Switzerland is adapting its medical devices regulations to the new EU rules in the interests of patient safety and EU market access for the Swiss medical devices industry. The changes will also have implications for human research legislation.
What are medical devices?
Items as varied as plasters, hospital beds, cardiac pacemakers, disinfectants and x-ray equipment, have one thing in common: They are all medical devices. In other words, they are products “which are intended to have, or are presented as having, a medical use and whose principal effect is not obtained with a medicinal product” (Therapeutic Products Act, TPA, Art. 4 let. b).
As a result of the new EU rulings, products that are used without a medical purpose will be considered to be medical devices if they are used as such or are associated with similar risks, for example coloured contact lenses that do not correct vision.
New EU Regulation on Medical Devices
In 2012 the EU Commission presented for discussion a draft for new, stricter rules for medical devices. This had been prompted by various serious incidents – for example flawed silicone breast implants or defective hip implants.
In 2017 the EU finally approved two new regulations, one on medical devices (MDR) and one on in vitro diagnostic devices (IVDR). These have been coming into force in stages since 26 November 2017.
You can find more information about these regulations and the changes to Swiss law on the website on the Therapeutic Products Act (TPA). This is the law mainly affected by these changes.
Better quality assurance for medical devices
The new rules are primarily designed to better protect patients from defective medical devices. Consequently, manufacturers will, in future, have to submit stronger scientific evidence to substantiate the safety and quality of their devices before being allowed to place them on the market. They will also have to continue recording data after market launch. This explains why Switzerland is also adapting the laws and ordinances relating to human research as part of the revision of the TPA. The amended rules will enter into force in May 2020, at the same time as the MDR.
EU rules affect the law on human research and its implementation
Switzerland and the EU pursue the same objectives when it comes to regulating research:
- Protect affected persons
- Quality and transparency of research
- A regulatory environment that is as favourable to research as possible
The EU embodies these objectives in the context of market access to medical devices, whereas the HRA regulates the research independently of market access. There is a need for action at implementation level: the cantonal ethics committees and Swissmedic implement the procedures for approving and reviewing research projects with medical devices. They will now have to adapt and, in some cases, reorganise these procedures.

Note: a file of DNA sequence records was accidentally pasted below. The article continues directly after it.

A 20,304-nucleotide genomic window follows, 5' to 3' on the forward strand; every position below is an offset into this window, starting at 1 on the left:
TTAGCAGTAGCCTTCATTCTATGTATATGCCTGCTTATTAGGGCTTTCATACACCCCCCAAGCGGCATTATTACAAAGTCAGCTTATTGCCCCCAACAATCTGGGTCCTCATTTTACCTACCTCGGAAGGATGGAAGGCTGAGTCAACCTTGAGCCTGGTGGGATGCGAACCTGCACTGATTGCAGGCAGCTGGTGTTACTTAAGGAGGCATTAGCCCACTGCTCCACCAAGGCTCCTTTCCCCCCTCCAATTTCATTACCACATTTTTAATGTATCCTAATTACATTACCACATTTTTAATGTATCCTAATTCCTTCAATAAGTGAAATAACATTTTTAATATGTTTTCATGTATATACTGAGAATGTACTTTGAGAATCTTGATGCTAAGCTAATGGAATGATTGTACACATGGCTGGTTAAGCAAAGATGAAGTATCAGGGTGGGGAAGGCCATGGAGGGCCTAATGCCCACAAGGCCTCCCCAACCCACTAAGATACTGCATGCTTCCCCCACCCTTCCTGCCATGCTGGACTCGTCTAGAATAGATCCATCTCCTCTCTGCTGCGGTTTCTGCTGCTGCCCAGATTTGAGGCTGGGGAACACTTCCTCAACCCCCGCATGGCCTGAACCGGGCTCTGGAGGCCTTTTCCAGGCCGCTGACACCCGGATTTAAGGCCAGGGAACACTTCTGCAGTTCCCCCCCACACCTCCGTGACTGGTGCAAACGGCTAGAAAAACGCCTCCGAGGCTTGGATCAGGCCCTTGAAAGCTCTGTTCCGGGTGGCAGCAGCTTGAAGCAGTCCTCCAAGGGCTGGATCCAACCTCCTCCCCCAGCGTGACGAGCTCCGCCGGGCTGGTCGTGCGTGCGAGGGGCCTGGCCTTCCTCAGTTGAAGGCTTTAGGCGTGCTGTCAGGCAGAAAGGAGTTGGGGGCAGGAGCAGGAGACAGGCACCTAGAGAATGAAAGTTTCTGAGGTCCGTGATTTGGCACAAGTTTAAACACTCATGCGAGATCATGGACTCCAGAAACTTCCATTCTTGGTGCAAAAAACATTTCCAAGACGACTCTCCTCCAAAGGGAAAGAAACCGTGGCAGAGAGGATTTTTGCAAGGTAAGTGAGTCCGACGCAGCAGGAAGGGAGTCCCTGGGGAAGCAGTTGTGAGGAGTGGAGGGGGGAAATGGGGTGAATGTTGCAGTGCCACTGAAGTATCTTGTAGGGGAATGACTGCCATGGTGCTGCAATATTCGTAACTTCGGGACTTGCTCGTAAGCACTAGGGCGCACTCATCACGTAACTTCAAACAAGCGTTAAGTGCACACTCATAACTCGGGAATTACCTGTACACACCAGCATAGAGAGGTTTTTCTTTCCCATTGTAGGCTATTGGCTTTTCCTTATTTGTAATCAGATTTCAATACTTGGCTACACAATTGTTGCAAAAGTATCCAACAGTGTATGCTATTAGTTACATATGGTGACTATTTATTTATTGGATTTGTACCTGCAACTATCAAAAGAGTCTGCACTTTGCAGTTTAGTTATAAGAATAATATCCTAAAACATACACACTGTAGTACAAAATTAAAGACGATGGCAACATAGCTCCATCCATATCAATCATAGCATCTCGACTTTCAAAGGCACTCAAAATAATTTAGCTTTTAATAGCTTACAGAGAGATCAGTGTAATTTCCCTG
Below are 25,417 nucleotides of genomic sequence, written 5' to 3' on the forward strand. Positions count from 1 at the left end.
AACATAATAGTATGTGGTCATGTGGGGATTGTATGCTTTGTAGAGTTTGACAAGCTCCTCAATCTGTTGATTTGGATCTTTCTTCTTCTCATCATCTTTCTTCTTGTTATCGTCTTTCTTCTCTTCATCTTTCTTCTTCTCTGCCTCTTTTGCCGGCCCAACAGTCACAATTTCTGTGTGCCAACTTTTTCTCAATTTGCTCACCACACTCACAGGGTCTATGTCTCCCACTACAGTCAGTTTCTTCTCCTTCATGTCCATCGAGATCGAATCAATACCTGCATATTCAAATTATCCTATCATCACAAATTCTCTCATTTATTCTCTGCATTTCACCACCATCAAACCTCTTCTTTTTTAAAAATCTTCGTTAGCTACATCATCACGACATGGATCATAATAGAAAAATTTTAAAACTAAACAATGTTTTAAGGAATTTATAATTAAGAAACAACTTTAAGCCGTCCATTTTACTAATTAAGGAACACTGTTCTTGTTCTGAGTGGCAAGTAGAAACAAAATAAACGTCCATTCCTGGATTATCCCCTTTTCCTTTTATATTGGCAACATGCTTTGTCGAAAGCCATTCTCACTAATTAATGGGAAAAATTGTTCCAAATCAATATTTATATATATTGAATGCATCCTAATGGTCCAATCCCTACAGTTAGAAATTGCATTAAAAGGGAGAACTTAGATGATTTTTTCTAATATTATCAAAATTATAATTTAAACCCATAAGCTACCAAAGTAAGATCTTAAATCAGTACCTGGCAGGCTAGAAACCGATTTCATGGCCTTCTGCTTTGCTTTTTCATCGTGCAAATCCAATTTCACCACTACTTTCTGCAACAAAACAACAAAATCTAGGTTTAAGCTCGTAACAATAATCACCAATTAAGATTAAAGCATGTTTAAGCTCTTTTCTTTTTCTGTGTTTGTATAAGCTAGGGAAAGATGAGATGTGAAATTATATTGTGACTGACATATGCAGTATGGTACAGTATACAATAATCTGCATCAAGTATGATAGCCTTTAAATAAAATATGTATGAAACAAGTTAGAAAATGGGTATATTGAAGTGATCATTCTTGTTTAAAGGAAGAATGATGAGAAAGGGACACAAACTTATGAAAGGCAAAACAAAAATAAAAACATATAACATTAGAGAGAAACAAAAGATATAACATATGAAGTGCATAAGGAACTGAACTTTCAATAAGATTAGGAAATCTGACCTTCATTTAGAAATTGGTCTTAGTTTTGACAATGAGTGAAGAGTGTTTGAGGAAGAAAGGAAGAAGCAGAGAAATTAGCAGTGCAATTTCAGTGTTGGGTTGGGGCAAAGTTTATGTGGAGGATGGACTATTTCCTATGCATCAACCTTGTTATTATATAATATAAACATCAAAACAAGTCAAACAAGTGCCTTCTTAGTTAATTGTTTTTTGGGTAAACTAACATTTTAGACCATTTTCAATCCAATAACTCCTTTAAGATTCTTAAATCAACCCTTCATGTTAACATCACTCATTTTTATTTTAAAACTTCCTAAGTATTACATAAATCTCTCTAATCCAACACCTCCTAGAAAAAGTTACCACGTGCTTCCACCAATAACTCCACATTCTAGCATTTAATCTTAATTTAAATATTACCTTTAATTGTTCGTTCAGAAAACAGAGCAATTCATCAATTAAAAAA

Moreover, the EU definitions will now be incorporated in Swiss law, for example the term "clinical investigation" as defined in the MDR, as opposed to a "clinical trial" according to the HRA. A number of individual research projects will also be recategorised. The transparency requirements specified in the MDR go beyond those in Switzerland, particularly as regards the documents of the approval procedure as well as the publication of research results.
Switzerland and the EU intend to exchange data electronically on the review procedures for research with medical devices. This will require investment in the corresponding database systems. These new systems will help simplify the procedures for researchers and authorities and make them more transparent.
New ordinance on clinical trials with medical devices in the consultation process
The new definitions in the EU rules has prompted the Federal Council to propose a new “Ordinance on clinical trials with medical devices (ClinO-MD)”. Specifically, the definition of clinical investigation stated in the MDR covers both projects according to the Ordinance on Clinical Trials (ClinO) and those according to the Human Research Ordinance (HFV). The ClinO-MD will conveniently list in one legal text all the provisions relating to research with medical devices.
The consultation period for the amended ordinance runs from 15 May to 5 September 2019.
The amended human research regulations are scheduled to enter into force in May 2020.
Implementation of the regulations in the European Union
The FOPH is actively monitoring developments in the European Union regarding the EU regulations on medical devices. Starting in August 2019, the FOPH will publish regular updates on the implementation of the regulations in the EU and its member states. The reports will appear in English and can be found under the heading ‘Documents’.
Draft ordinance on clinical trials with medical devices (ClinO-MD) (PDF, 362 kB, 14.05.2019)Available in German, French or Italian
Explanatory report to the draft ClinO-MD (PDF, 1 MB, 14.05.2019)Available in German, French and Italian
Last modification 25.02.2020